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We’ve written about all of these components individually, but Rockler has a deal on right now combining three of Bench Dog’s saw safety products bundled together into a single easy-to-order package. For $25, you get the Dog’s slick little push stick, their push block, and “Feather-Loc” — a device that keeps stock pressed tight around your saw’s fence to minimize kickback.

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I’ve been in the shop with heavy-duty projects the entire week, working with long boards on both the miter saw and table saw. My roller stand has been uber-handy, but a second one would be even better. Looking around a little, I found this Fliptop roller buy Rockler that has ball bearings on the top.

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With the first project effort behind me, I went looking for a second small craft item to turn on the Delta lathe. There are about a thousand great projects to do, but I was looking for something with a little flair. Luckily, a trip to the local Rockler store never fails to provide. There, my dad and I found a pizza-cutter kit on sale for $15 and a bit of olive wood — just the thing we needed.

Stopping by Rockler in my family is a little like sending grown men into a money hole. We normally go in pairs to keep the other one from spending the grocery money on rare woods and tools. On this occasion, it was even worse, as the local shop in nearby Richardson was holding CNC routing and turning demonstrations. After drooling over the displays and checking out a few demos, the paternal unit and I stumbled across Rockler’s excellent pizza-cutting kit that features a large steel-cutting roller and mounting hardware. All you need to do is supply a handle.

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You hardcore woodworking guys probably already know about these, but I thought I’d mention these for all of you in the same boat as me. (I’m usually late to the party on this kind of stuff.) Ever find yourself digging around the shop looking for something to stick under a project to hold it up/steady while you work on it? The trick, of course, is finding something that’s just the right size and shape but also won’t mar the work (or your bench, if you have a fancy one). As usual, Rockler has something to fill the bill: bench cookies. They’re little hockey puck-sized holders with rubber pads on the top and bottom to make ‘em grippy.

That handles the “steady” part of the equation, but what about the “up” part, especially with weird-shaped objects? Well, it turns out that Rocker also offers a “cookie cone” — a little cone-shaped cover that slips over the top of the cookies to make them into little triangular, pointed workstands.

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You know you should be wearing hearing protection in the shop, but you don’t want to stop what you’re doing just to grab it. Do this enough times, and you might find yourself asking why everybody has started mumbling.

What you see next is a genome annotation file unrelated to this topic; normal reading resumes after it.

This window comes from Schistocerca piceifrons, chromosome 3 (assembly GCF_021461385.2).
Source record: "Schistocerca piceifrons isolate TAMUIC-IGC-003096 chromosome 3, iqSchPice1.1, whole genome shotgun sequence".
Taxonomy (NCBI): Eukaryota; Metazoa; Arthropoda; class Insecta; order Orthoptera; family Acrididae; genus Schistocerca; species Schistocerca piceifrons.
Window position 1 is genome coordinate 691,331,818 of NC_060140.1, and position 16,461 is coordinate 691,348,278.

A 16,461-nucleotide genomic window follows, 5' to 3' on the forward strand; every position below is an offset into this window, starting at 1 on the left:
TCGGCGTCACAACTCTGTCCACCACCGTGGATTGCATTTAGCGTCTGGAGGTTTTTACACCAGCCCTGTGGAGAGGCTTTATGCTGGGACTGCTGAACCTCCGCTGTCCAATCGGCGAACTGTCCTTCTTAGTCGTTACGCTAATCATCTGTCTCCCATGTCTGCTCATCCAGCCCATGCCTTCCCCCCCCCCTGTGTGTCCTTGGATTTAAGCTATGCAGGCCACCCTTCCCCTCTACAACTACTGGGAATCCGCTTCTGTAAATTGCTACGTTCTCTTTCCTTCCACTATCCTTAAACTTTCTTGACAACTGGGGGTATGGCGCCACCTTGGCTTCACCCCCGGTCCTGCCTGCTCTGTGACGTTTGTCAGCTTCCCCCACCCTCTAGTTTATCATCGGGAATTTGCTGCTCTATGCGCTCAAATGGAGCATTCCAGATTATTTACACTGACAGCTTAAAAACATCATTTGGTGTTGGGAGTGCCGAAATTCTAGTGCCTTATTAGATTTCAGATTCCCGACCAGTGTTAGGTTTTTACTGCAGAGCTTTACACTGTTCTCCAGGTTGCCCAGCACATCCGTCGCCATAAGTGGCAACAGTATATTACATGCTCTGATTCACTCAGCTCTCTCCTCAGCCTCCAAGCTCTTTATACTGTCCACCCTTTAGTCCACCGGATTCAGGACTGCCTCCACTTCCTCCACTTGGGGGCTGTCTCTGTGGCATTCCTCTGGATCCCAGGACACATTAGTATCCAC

To avoid becoming one of 15% of the adult population with noise-induced hearing loss, you might benefit from 3M’s NI-100 Noise Indicator. Accurate to 3dB, the noise indicator flashes red every second when noise levels rise above 85 dBA (the dB limit where hearing protection is recommended) — and flashes green every second when the noise level is below 85dBA. If it isn’t flashing, either you forgot to turn it on or the battery is dead.

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Good Forstner bits can be expensive; you don’t want to just chuck them out when they get dull. You could bring them in to be sharpened, or you could do it yourself with a few simple tools that you can acquire separately or buy in a kit from several different retailers.

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A few weeks ago I posted a neat, yet overly expensive solution for collecting dust from under the router table. It turns out I overlooked a cheaper solution if you have a Rockler or JessEm router plate or lift.

The Rockler Down Under Router Table Dust Port simply twists and locks into the bottom of their new Inter-Loc router plate inserts — no tools required. If you’re not using a lift, it’ll fit through the opening of most router bases.

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If you want to match the finish of a particular piece of furniture, the Finisher’s Colorwheel will help you get close, even if you know nothing about matching color.

To find the right mixture, turn the inside wheel and look for the closest color to appear in one of the windows. The color wheel will tell you how to mix the color using standard liquid dyes, powder dyes, or liquid stains in the following colors: white, raw umber, french yellow ochre, burnt sienna, cordovan, burnt umber, raw sienna, black, yellow, green, red, and orange.

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From people who brought you the Tri-Vise comes the Lumber Lok, which securely supports most conventional lumber sizes above the ground so you can cut, notch, drill, or perform other operations.

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The track saw has matured from its humble beginnings as circular saw with a straightedge to being called a table saw replacement by some companies. That doesn’t ring true to me, because a table saw is much more than a tool for working with sheet goods. It seems to me that track saws are more of a replacement for the bulky panel saw lurking in the shadows of the shop.

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